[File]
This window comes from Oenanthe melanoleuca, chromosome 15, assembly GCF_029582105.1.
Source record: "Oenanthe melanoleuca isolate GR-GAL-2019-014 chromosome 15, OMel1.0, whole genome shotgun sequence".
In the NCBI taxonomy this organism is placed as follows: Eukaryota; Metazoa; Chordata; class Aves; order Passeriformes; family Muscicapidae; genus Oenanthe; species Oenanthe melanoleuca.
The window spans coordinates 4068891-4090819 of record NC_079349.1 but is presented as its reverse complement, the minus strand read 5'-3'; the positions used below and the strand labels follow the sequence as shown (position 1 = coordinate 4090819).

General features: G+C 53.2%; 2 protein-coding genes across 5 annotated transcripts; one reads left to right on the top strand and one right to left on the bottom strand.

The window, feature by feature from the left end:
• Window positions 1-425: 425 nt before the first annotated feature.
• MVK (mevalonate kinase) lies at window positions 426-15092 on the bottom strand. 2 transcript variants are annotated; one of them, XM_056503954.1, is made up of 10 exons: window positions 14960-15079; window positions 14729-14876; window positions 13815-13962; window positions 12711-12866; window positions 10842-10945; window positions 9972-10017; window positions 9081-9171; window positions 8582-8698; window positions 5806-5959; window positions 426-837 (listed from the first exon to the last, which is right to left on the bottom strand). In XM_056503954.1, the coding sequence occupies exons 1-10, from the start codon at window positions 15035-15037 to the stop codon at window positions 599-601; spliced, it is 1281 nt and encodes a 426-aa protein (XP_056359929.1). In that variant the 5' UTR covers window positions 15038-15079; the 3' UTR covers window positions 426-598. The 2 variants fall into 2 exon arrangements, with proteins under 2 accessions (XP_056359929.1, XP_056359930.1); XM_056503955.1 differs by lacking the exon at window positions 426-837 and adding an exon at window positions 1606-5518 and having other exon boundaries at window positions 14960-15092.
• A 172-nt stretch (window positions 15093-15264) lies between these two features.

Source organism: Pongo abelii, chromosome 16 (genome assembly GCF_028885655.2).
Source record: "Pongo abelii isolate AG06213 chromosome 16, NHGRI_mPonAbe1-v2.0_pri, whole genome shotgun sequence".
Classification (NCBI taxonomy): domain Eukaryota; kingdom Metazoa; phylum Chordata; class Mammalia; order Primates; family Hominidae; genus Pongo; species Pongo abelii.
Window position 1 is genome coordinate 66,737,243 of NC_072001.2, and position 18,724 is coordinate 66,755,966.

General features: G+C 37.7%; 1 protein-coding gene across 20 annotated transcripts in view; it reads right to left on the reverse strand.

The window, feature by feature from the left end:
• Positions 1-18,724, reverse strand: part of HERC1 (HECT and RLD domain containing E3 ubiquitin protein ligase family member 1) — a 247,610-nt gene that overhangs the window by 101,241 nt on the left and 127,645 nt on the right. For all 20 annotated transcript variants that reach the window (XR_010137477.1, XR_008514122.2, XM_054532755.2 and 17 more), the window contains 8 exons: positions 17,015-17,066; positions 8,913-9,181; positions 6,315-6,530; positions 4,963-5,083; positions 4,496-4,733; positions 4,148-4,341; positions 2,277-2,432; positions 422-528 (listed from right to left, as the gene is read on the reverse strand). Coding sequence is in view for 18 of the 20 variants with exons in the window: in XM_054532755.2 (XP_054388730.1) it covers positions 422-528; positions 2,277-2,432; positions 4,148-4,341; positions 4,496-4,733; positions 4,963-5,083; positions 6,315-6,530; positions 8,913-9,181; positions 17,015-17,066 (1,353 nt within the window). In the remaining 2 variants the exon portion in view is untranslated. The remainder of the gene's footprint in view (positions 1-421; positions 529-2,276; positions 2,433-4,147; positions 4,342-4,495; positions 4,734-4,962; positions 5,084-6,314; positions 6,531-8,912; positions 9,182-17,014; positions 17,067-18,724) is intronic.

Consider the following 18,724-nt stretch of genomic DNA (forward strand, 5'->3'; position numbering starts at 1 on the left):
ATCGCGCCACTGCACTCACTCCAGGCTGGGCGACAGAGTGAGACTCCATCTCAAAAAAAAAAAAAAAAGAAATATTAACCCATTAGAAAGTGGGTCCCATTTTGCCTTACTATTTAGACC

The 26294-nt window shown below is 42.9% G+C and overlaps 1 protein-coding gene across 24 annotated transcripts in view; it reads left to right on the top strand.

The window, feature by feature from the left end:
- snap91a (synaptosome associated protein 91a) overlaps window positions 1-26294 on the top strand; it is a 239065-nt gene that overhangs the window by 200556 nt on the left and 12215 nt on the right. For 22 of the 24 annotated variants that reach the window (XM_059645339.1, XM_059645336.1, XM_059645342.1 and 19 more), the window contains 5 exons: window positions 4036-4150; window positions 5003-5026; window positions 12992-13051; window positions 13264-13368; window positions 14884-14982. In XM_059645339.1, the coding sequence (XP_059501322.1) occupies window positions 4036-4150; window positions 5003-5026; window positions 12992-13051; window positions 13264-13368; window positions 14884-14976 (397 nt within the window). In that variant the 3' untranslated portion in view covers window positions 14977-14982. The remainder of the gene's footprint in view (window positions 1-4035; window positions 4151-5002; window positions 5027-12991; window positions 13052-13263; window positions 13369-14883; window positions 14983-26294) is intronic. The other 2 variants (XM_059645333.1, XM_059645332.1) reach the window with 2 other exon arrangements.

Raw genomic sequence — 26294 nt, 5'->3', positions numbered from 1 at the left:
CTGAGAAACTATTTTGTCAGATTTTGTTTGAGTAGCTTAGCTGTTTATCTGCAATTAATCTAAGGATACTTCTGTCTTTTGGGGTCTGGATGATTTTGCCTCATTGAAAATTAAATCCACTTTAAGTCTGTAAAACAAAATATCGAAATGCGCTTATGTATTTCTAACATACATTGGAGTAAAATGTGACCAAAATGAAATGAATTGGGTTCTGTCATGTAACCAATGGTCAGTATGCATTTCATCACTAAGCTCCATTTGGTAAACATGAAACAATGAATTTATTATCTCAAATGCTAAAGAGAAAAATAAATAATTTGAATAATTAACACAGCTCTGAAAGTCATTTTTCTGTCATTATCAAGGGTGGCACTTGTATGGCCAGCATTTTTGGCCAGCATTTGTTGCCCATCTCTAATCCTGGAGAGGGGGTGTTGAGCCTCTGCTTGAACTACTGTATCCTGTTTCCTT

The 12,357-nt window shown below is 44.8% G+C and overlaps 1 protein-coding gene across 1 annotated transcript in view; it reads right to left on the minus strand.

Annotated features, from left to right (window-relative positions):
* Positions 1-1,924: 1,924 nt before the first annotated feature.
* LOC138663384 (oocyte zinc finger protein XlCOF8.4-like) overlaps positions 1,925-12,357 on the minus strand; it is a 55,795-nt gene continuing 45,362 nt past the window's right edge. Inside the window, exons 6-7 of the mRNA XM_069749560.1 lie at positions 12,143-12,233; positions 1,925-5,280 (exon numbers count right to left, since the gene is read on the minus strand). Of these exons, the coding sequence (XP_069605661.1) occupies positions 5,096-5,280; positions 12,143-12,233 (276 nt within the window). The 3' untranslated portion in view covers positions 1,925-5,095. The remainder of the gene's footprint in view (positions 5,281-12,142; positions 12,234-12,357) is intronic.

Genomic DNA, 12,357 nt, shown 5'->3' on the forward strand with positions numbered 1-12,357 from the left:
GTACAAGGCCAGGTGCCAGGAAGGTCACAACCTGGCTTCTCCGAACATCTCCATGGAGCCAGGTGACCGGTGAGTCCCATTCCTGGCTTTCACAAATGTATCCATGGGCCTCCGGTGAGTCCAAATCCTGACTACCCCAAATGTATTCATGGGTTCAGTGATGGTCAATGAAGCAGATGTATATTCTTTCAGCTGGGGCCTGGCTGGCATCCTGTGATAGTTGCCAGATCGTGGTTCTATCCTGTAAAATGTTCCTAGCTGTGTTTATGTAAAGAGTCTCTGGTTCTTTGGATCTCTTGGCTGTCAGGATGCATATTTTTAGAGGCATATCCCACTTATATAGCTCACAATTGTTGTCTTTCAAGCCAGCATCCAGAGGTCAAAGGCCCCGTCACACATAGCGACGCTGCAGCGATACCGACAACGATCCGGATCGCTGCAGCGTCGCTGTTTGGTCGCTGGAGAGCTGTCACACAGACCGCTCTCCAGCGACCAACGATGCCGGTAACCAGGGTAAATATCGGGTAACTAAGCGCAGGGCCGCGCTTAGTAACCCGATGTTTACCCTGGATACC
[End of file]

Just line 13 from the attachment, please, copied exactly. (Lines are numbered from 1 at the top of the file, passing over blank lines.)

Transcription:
Window position 1 is genome coordinate 66,737,243 of NC_072001.2, and position 18,724 is coordinate 66,755,966.